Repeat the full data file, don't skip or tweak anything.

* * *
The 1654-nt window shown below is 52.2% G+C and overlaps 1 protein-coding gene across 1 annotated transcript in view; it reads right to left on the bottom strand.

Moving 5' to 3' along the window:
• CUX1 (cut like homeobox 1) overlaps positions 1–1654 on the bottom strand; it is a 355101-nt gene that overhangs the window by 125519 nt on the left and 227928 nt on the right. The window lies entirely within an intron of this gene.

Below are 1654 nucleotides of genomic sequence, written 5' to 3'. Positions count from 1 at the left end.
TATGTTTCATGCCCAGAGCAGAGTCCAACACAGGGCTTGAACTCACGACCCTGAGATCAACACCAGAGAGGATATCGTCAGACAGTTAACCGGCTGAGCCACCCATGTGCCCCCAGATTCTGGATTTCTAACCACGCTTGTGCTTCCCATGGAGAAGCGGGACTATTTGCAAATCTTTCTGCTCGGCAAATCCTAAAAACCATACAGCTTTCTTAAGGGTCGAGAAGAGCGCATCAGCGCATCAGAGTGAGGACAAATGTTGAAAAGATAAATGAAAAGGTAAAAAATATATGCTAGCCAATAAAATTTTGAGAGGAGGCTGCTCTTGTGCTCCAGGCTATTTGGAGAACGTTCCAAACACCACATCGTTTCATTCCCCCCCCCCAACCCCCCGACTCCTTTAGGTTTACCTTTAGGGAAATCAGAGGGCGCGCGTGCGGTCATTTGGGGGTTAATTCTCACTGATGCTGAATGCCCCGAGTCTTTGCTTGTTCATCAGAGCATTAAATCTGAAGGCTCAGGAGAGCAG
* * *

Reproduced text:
The 1654-nt window shown below is 52.2% G+C and overlaps 1 protein-coding gene across 1 annotated transcript in view; it reads right to left on the bottom strand.

Moving 5' to 3' along the window:
• CUX1 (cut like homeobox 1) overlaps positions 1–1654 on the bottom strand; it is a 355101-nt gene that overhangs the window by 125519 nt on the left and 227928 nt on the right. The window lies entirely within an intron of this gene.

Below are 1654 nucleotides of genomic sequence, written 5' to 3'. Positions count from 1 at the left end.
TATGTTTCATGCCCAGAGCAGAGTCCAACACAGGGCTTGAACTCACGACCCTGAGATCAACACCAGAGAGGATATCGTCAGACAGTTAACCGGCTGAGCCACCCATGTGCCCCCAGATTCTGGATTTCTAACCACGCTTGTGCTTCCCATGGAGAAGCGGGACTATTTGCAAATCTTTCTGCTCGGCAAATCCTAAAAACCATACAGCTTTCTTAAGGGTCGAGAAGAGCGCATCAGCGCATCAGAGTGAGGACAAATGTTGAAAAGATAAATGAAAAGGTAAAAAATATATGCTAGCCAATAAAATTTTGAGAGGAGGCTGCTCTTGTGCTCCAGGCTATTTGGAGAACGTTCCAAACACCACATCGTTTCATTCCCCCCCCCCAACCCCCCGACTCCTTTAGGTTTACCTTTAGGGAAATCAGAGGGCGCGCGTGCGGTCATTTGGGGGTTAATTCTCACTGATGCTGAATGCCCCGAGTCTTTGCTTGTTCATCAGAGCATTAAATCTGAAGGCTCAGGAGAGCAG